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This essay presents a legal device by which local governments can put a price on climate emissions and loss of resiliency generated by new real estate development. Local governments commonly impose fees, a type of monetary exaction, on new development to offset public costs that such development will impose. This Essay argues that monetary fees offer significant potential as a tool to help local governments manage land development’s contribution to climate change. Such “climate exactions” can put a price on the carbon emissions from new development and also on development that reduces the natural resiliency of the jurisdiction to the effects of climate change, such as sea-level rise. In addition to describing how such climate exactions might work, the Essay argues that using exactions to address climate concerns is consistent with the United States Supreme Court’s constitutional takings framework.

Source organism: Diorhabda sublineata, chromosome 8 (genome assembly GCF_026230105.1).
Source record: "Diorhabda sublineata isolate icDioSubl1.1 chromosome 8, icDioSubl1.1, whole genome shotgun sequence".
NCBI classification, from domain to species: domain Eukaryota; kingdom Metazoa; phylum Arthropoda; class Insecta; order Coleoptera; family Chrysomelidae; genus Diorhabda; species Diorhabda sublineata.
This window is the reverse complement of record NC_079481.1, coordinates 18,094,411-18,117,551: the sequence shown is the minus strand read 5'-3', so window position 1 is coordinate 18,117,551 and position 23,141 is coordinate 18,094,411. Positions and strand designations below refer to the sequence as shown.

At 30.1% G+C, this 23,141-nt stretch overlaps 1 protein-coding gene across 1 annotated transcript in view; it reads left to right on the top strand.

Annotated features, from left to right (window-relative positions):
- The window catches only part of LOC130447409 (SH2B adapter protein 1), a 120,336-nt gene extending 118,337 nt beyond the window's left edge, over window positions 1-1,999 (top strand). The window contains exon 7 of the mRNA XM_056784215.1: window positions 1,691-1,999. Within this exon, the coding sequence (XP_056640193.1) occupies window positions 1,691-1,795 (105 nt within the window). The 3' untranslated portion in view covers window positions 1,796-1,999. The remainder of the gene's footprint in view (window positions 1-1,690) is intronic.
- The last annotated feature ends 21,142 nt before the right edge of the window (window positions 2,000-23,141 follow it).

Publication Citation

75 Maryland L. Rev. 758 (2016)